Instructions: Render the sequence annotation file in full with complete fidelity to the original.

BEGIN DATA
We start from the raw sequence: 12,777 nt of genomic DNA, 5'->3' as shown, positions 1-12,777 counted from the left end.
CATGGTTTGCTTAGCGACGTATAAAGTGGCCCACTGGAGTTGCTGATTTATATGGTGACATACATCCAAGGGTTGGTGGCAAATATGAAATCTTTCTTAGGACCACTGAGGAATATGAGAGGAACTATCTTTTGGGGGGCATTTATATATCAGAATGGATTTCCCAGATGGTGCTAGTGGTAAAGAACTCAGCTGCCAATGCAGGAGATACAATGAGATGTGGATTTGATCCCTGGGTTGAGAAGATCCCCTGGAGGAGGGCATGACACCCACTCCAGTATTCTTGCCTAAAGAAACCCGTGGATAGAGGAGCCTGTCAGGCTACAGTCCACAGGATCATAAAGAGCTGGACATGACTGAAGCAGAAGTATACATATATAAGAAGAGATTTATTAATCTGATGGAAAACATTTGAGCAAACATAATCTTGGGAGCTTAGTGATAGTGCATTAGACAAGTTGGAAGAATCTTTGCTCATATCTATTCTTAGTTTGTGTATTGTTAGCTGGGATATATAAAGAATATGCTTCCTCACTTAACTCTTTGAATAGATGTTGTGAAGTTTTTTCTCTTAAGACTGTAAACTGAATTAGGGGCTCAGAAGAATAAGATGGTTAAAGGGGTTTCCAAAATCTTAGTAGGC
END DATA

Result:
We start from the raw sequence: 12,777 nt of genomic DNA, 5'->3' as shown, positions 1-12,777 counted from the left end.
CATGGTTTGCTTAGCGACGTATAAAGTGGCCCACTGGAGTTGCTGATTTATATGGTGACATACATCCAAGGGTTGGTGGCAAATATGAAATCTTTCTTAGGACCACTGAGGAATATGAGAGGAACTATCTTTTGGGGGGCATTTATATATCAGAATGGATTTCCCAGATGGTGCTAGTGGTAAAGAACTCAGCTGCCAATGCAGGAGATACAATGAGATGTGGATTTGATCCCTGGGTTGAGAAGATCCCCTGGAGGAGGGCATGACACCCACTCCAGTATTCTTGCCTAAAGAAACCCGTGGATAGAGGAGCCTGTCAGGCTACAGTCCACAGGATCATAAAGAGCTGGACATGACTGAAGCAGAAGTATACATATATAAGAAGAGATTTATTAATCTGATGGAAAACATTTGAGCAAACATAATCTTGGGAGCTTAGTGATAGTGCATTAGACAAGTTGGAAGAATCTTTGCTCATATCTATTCTTAGTTTGTGTATTGTTAGCTGGGATATATAAAGAATATGCTTCCTCACTTAACTCTTTGAATAGATGTTGTGAAGTTTTTTCTCTTAAGACTGTAAACTGAATTAGGGGCTCAGAAGAATAAGATGGTTAAAGGGGTTTCCAAAATCTTAGTAGGC